NLRB Expands Employee Rights to Use Company Email To Discuss Workplace Issues and Union Organizing

In one of its most recent decisions, the National Labor Relations Board (“NLRB”) significantly expanded employee labor rights and adopted a presumption that employees who have been given access to the employer’s e-mail system are entitled to use work email during non-working time to engage in statutorily protected discussions about the terms and conditions of their employment. This new ruling further regulates an employer’s property rights while simultaneously expanding an employee’s right to discuss work conditions and engage in union organizing efforts.

In Purple Communications, Inc. and Communications Workers of America, AFL-CIO. 361 NLRB No. 26 (2014), a sharply divided NLRB ruled in a 3-2 decision that employees with access to employer email systems must be allowed to use work e-mail to communicate with their co-workers about the terms and conditions of their employment during nonworking time, absent a showing by the employer of special circumstances that justifies specific restrictions. The NLRB overturned its prior decision in Register Guard, 351 NLRB 1110 (2007), which held that an employer may prohibit employees from using the employer’s email system to discuss terms and conditions of employment ordinarily protected under Section 7 of the NLRA.

The electronic communications policy in question is common among most employers. The policy prohibited employees from using its computer, internet, voicemail and email systems, and other company equipment, except for business purposes. It also prohibited employees from using work email to engage in activities on behalf of organizations or persons with no professional or business affiliation with the company or from sending uninvited emails of a personal nature.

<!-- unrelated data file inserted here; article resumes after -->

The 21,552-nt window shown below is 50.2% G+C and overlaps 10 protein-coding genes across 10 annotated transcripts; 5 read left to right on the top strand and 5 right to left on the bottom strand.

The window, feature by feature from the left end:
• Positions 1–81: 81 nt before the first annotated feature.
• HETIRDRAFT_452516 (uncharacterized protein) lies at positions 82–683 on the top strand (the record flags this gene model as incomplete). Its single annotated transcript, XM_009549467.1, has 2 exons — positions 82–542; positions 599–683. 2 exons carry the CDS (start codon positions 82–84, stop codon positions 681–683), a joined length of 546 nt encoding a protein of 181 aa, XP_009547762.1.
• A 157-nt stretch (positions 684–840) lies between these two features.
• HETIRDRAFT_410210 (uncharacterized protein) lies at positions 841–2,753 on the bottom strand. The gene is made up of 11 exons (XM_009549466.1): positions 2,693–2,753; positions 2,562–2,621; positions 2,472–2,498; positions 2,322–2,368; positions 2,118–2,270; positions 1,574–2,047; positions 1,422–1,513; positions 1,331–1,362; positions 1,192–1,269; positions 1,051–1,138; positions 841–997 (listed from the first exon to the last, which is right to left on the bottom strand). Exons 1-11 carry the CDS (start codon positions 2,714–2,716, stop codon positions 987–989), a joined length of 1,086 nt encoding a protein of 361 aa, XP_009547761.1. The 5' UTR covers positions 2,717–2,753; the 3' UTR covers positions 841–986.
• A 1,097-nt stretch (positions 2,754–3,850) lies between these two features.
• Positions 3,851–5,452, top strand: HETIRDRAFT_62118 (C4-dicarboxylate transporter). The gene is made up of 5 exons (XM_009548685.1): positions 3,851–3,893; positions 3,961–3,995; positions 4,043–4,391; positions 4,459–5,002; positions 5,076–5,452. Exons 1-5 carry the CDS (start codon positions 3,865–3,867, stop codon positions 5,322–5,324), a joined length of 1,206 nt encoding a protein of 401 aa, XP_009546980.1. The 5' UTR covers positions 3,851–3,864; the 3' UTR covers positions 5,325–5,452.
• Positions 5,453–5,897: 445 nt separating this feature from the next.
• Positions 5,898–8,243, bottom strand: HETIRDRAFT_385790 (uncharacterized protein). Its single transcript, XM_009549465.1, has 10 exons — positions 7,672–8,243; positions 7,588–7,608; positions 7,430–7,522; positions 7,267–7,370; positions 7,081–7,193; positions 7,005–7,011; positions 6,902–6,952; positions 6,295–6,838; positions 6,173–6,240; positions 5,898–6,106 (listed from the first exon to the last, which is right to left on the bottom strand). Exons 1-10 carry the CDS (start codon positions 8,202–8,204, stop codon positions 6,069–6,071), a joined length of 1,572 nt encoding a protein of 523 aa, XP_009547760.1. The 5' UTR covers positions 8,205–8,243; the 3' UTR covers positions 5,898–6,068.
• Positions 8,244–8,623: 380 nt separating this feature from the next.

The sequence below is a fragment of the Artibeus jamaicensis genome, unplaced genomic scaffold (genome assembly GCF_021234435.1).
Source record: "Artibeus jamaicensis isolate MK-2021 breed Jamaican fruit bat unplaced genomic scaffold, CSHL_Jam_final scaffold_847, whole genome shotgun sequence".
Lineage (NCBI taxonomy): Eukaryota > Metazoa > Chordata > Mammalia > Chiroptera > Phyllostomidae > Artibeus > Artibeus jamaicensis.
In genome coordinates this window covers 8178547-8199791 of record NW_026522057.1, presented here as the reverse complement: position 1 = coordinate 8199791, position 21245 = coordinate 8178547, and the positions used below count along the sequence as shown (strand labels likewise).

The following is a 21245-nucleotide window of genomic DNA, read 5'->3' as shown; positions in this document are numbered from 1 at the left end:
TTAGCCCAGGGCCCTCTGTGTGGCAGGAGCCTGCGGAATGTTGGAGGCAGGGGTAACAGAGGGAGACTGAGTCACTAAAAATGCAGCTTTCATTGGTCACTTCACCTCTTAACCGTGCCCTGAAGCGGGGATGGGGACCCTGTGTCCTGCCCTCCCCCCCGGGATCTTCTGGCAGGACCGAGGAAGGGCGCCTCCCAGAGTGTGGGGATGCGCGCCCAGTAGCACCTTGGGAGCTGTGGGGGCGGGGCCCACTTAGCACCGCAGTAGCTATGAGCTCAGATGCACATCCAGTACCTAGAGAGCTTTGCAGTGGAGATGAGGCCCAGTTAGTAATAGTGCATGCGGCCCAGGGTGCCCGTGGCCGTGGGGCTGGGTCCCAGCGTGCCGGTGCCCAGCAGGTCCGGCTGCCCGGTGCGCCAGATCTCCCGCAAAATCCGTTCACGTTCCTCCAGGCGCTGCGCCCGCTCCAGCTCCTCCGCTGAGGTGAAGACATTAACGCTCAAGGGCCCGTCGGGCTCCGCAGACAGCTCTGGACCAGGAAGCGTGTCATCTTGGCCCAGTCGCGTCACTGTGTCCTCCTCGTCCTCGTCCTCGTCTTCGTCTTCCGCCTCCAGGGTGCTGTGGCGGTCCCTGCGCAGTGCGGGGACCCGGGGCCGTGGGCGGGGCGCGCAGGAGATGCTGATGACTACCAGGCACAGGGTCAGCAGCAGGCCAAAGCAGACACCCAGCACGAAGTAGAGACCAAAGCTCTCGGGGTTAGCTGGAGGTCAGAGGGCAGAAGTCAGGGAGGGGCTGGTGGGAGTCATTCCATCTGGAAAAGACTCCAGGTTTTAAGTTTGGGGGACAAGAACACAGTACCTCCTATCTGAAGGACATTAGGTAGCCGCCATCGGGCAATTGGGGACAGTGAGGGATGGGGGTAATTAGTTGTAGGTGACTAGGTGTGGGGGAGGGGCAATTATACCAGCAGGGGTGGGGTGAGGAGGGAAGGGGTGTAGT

Purple Communications, has potentially extensive implications for employers. If an employer desires to ban non-work use of its email system, the employer must demonstrate that the restriction is justified by special circumstances necessary to maintain production or discipline in the workplace. The NLRB noted in its ruling that it would be a rare case where special circumstances justify a total ban on non-work e-mail use by employees. Additionally, although the NLRB did not prohibit employers from monitoring e-mail systems for legitimate management purposes, the decision warned employers that any changes in their monitoring practices in response to union or other protected activity will violate the NLRA.

Purple Communications applies to all employers, including non-union employers. Thus it is imperative for employers to review their electronic communication policies and work with their labor counsel to determine whether they are complying with federal labor law.

About the Author

Michael McCain is the lead employment law attorney at Eckberg Lammers. Mike exclusively represents businesses and management in labor, employment, and business law matters. He may be reached at 651-439-2878 or

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